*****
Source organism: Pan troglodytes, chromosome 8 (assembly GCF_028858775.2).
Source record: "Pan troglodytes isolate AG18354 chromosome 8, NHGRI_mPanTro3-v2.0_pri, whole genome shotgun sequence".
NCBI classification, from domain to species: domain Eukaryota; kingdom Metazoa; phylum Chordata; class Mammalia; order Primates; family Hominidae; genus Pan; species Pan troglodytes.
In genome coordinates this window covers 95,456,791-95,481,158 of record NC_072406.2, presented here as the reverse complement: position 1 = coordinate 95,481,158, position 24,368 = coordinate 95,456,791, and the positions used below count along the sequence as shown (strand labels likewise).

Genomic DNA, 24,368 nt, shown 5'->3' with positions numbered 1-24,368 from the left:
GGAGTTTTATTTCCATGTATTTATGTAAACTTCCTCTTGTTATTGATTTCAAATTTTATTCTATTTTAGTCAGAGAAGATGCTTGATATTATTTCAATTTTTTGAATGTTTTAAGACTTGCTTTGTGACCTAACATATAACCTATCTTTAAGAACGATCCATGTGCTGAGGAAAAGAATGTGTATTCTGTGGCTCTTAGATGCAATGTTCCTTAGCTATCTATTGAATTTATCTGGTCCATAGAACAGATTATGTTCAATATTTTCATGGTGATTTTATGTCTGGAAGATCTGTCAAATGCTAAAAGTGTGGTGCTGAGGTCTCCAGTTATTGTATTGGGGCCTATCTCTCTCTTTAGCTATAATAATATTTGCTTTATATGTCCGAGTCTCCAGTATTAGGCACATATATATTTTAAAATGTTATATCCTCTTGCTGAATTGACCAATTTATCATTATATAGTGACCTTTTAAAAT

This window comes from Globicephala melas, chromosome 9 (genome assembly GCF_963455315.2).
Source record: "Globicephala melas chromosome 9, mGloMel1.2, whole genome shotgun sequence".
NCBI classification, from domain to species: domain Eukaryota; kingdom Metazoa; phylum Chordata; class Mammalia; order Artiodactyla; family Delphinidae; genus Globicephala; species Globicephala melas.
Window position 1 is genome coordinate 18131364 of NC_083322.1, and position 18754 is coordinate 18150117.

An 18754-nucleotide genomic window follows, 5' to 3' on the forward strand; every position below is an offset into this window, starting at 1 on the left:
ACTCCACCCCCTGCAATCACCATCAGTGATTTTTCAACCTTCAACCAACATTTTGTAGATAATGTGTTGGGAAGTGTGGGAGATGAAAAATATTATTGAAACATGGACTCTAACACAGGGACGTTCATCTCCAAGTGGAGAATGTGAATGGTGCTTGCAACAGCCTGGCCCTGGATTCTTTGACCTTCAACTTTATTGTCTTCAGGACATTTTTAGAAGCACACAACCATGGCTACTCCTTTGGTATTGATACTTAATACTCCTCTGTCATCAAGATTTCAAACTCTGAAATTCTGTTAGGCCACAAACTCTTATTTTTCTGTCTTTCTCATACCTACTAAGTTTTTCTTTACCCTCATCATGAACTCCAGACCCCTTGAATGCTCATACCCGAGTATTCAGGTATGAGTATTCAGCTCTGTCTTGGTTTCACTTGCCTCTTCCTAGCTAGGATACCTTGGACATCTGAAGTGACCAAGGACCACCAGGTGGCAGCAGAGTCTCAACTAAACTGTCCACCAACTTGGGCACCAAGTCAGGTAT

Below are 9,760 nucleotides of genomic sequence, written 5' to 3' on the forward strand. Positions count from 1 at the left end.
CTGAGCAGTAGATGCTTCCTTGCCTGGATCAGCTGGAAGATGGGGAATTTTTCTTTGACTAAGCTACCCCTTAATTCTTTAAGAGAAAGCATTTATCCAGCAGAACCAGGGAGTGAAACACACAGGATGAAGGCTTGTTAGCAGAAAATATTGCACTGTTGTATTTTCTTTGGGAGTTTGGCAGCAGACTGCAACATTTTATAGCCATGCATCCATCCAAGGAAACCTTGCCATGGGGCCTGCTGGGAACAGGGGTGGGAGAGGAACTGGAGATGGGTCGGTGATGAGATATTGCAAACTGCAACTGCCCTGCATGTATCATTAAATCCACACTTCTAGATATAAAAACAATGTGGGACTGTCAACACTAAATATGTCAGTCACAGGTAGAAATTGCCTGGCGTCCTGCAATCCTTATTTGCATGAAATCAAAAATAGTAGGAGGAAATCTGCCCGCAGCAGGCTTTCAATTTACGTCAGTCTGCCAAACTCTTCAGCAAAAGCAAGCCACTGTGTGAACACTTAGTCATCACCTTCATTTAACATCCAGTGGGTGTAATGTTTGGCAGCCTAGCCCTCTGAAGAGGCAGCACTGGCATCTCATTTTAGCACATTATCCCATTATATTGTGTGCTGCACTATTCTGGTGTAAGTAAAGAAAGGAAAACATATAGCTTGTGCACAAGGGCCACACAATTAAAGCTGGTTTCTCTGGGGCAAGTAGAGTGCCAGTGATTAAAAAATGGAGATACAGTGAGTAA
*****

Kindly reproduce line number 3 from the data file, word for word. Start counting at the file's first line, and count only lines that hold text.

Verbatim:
NCBI classification, from domain to species: domain Eukaryota; kingdom Metazoa; phylum Chordata; class Mammalia; order Primates; family Hominidae; genus Pan; species Pan troglodytes.